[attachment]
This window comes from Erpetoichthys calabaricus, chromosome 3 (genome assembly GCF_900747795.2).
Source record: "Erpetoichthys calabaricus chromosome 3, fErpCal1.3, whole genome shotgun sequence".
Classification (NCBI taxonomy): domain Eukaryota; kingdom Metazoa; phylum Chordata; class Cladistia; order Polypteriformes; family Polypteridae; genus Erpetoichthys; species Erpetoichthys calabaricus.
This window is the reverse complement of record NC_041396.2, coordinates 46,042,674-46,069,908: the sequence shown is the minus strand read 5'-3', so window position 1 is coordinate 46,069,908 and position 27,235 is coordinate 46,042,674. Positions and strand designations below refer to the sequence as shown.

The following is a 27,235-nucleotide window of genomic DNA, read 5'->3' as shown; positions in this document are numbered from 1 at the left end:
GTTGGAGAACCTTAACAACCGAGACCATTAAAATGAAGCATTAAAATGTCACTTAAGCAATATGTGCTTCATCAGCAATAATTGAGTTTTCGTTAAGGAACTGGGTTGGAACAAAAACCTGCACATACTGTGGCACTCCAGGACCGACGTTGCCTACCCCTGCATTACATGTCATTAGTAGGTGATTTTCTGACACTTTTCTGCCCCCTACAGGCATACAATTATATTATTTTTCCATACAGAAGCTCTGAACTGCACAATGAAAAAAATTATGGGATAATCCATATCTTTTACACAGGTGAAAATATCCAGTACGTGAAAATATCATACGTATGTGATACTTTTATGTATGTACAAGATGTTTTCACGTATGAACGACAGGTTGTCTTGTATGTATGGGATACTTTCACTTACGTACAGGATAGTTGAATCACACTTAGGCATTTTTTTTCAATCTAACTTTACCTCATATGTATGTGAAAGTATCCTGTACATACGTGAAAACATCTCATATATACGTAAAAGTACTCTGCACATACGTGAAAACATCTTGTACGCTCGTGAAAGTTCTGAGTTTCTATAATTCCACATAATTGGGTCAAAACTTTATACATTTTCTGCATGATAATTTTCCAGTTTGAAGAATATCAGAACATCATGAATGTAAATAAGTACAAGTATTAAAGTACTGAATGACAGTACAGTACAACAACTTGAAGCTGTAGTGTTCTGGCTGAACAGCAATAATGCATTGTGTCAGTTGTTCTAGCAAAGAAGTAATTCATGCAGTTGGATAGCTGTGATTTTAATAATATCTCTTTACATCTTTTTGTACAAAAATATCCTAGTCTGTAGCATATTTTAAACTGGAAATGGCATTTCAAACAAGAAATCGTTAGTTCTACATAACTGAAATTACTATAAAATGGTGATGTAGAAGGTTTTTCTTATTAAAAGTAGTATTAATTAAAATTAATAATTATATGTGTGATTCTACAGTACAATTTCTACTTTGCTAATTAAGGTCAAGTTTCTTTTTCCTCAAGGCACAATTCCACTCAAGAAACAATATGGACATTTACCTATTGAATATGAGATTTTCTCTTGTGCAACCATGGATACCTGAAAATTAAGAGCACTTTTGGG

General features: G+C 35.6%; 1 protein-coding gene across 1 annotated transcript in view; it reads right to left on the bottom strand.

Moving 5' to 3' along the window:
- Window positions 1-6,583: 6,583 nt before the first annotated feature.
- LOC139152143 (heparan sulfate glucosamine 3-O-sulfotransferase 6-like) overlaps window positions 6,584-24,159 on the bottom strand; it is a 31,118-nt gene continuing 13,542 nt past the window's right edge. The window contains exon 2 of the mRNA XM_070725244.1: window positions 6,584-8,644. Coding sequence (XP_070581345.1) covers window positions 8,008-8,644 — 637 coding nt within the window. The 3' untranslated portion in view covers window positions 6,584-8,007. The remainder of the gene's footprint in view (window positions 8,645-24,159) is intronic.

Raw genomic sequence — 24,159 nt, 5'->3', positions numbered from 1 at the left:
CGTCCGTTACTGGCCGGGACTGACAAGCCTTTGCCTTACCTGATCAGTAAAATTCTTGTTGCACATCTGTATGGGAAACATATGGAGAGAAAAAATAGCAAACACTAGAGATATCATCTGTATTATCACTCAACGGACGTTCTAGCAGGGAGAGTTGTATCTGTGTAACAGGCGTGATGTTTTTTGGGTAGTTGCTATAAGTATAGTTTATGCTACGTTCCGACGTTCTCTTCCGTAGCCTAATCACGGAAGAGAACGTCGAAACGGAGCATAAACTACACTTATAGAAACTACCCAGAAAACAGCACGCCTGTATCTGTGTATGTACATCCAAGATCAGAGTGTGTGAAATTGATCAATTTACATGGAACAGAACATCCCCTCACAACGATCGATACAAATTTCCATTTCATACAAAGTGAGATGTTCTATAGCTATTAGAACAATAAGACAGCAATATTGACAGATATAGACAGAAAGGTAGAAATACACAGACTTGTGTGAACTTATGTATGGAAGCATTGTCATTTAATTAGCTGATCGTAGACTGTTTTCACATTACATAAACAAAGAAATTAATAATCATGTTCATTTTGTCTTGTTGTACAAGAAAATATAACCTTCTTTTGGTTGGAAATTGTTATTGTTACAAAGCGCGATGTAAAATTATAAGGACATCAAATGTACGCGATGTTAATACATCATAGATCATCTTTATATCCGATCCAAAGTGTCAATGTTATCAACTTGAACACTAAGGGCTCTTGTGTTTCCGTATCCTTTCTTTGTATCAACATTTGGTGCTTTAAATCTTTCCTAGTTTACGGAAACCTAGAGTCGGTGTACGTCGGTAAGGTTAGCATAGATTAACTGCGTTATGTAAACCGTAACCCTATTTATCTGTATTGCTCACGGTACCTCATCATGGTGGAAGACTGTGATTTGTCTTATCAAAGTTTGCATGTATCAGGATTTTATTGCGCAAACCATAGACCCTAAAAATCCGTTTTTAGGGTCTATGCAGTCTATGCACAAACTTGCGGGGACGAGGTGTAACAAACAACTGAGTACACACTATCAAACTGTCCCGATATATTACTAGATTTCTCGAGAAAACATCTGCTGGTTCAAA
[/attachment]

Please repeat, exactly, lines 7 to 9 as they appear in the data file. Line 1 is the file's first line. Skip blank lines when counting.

General features: G+C 35.6%; 1 protein-coding gene across 1 annotated transcript in view; it reads right to left on the bottom strand.

Moving 5' to 3' along the window:
- Window positions 1-6,583: 6,583 nt before the first annotated feature.